Home > Foundryside (The Founders Trilogy #1)(9)

Foundryside (The Founders Trilogy #1)(9)
Author: Robert Jackson Bennett

   But then, it was not for her to think about. Her purpose had been to get the box, and nothing more. Sark had been very clear about that. And Sancia was well favored by their clients because she always did as she was asked—no more, no less. In three days, she’d hand the box off to Sark, and then she’d never think about it again.

   She put the box in the false floor, closed the floor, and shut the closet.

   She confirmed that her door and shutters were secure. Then she walked over to her bed, sat, placed her stiletto on the floor beside her, and breathed deep.

       Home, she thought. And safe.

   But her room did not look much like a home. If anyone had happened to peer inside, they’d have thought Sancia lived like the most ascetic of monks: she had only a plain chair, a bucket, an unadorned table, and a bare bed—no sheets, no pillows.

   Yet this was how she was forced to live. She preferred sleeping in her own clothes to sleeping in sheets: not only was it difficult to adjust to lying in yet more cloth, but bedsheets were prone to lice and fleas and other vermin, and the feeling of their many tiny legs picking their way across her skin drove her absolutely mad. And when her scar burned hot, she couldn’t bear to have any of her other senses overloaded either—too much light and too many colors was like having nails in her skull.

   Food was even worse. Eating meat was out of the question—blood and fat did not taste delicious to her, but instead carried an overpowering sensation of rot, decay, and putrefaction. All those muscle fibers and tendons remembered being part of a living creature, of being connected, whole, bright with life. To taste meat was to know, instantly and profoundly, that she was gnawing on a hunk of a corpse.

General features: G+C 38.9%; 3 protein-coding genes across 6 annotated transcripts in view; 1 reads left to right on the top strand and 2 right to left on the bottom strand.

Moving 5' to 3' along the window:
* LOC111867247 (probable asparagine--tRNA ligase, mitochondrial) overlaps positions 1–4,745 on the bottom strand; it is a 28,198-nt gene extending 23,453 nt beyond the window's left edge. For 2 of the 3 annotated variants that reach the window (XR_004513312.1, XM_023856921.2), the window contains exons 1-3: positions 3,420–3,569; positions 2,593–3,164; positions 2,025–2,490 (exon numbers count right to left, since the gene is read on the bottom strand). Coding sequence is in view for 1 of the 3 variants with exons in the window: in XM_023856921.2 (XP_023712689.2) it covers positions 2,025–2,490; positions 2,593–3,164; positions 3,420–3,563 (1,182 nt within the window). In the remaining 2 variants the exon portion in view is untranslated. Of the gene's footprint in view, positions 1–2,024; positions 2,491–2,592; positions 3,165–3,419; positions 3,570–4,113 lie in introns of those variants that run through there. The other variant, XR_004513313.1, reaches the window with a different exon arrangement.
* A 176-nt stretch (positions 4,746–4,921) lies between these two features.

It made her gag. Sancia lived almost entirely off of plain rice mixed with beans, and weak cane wine. She did not touch strong alcohol—she needed total control over her senses just to function. And any water found in the Commons, of course, was not to be trusted.

   Sancia sat on her bed, bent forward, rocking back and forth with anxiety. She felt small and alone, as she often did after a job, and she missed the one creature comfort she desired the most: human company.

   Sancia was the only person who’d ever been in her room, or in her bed, for touching people was unbearable: it wasn’t quite like she heard their thoughts, because people’s thoughts, despite what most believed, were not a smooth, linear narration. They were more like a giant, hot cloud of bellowing impulses and neuroses, and when she touched a person’s skin, that hot cloud filled up her skull.

   The press of flesh, the touch of warm skin—these sensations were perhaps the most intolerable of all for her.

       But perhaps it was better, to be solitary. There was less risk that way.

   She breathed deep for a moment, trying to calm her mind.

   You’re safe, she said to herself. And alone. And free. For another day.